Denmark announces ‘alliance of like-minded countries’ lobbying to support international aid providers after US President withdrew funding
An alliance of European countries is fighting to replace funds for family planning services following Donald Trump’s reinstatement of the “global gag rule” blocking US financing of groups that give women information about terminations.
Denmark’s development aid minister Ulla Toernaes said “an alliance of like-minded European countries” was lobbying the EU to support international aid providers after the US President withdrew funding.
Ms Toernaes said Denmark would give 75 million kroner (£8.6m) to organisations impacted by the US ban in a bid to “reduce the number of unwanted pregnancies, unsafe abortions and deaths due to pregnancy and childbirth”.
The countries involved in the alliance have not been revealed, but it comes just a month after the Dutch government announced a similar measure to finance access to birth control, abortion and education for women in developing countries.
Lilianne Ploumen, the Netherlands’ minister for foreign trade, announced the plan in response to the Donald Trump’s executive order, which was designed to restrict access to information on abortion for women who are in receipt of aid from international development groups.
Known as the Mexico City Policy or the “global gag” rule, the ban was one of Mr Trump’s first actions upon entering office last month.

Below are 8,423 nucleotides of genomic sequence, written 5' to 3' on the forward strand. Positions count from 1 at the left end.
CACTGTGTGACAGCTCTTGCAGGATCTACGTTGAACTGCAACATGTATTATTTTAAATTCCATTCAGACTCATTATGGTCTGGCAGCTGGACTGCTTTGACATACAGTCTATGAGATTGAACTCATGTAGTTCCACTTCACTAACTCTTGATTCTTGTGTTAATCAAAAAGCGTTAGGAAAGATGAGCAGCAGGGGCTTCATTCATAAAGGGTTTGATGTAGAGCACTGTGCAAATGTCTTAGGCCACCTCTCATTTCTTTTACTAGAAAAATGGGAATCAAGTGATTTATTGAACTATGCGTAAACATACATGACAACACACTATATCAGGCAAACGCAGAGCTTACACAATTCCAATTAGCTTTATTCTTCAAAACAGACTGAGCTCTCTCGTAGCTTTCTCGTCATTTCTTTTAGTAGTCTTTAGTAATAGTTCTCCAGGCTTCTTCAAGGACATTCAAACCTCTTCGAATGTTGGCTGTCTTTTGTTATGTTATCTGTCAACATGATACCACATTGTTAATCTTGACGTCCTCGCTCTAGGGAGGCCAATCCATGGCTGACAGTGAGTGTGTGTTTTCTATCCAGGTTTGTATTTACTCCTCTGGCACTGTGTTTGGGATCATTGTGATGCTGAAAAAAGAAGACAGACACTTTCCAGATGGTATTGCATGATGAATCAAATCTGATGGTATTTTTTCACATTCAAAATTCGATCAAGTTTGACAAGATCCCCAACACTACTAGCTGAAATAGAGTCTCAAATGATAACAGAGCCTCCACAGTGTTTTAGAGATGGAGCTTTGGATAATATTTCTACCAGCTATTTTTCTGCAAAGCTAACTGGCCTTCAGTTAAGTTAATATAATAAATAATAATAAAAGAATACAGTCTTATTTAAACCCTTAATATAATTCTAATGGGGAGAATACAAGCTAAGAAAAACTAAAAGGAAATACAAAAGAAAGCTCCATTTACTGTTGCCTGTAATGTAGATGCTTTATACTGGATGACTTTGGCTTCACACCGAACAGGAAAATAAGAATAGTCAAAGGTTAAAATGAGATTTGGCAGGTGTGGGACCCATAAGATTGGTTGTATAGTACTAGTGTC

The rule was first introduced in 1984 by Ronald Reagan. It has been retracted and reinstated numerous times since then by successive governments, with Democrats against the rule and Republicans in favour of it.
However, this time it has been put forward in its most extreme form yet, campaigners say, having been expanded to withdraw funding not only from reproductive health services but from an organisation’s entire health budget if they provide or offer information about abortion.
It also affects civil society programmes, such as contraception provision, and campaigns for LGBT communities and teenage girls and many fear it will have a devastating impact on work to combat HIV, Aids, cervical cancer and Zika.
Ms Ploumen said the Dutch fund could be supported by governments, businesses and social organisations concerned by the US President’s actions in order to “compensate this financial setback as much as possible”.
“This has far-reaching consequences. First of all, for all those women who have to make, if they want to have a child, a choice, but also for their husbands and children and society as a whole,” she said.
“Banning abortion does not lead to fewer abortions. It leads to more irresponsible practices in back rooms and more maternal deaths.”
She also quoted figures from Marie Stopes International, one group which would lose funding under the initiative, suggesting up to 14 women a day could die as a result.
The policy has been criticised by many women’s rights and healthcare groups who fear the lives of women and girls may be put at risk by the policy, either due to continuing risky pregnancies or attempting to perform terminations dangerously.
According to the World Health Organisation, 47,000 women die from complications of unsafe abortion each year, one of the five main causes of maternal mortality worldwide.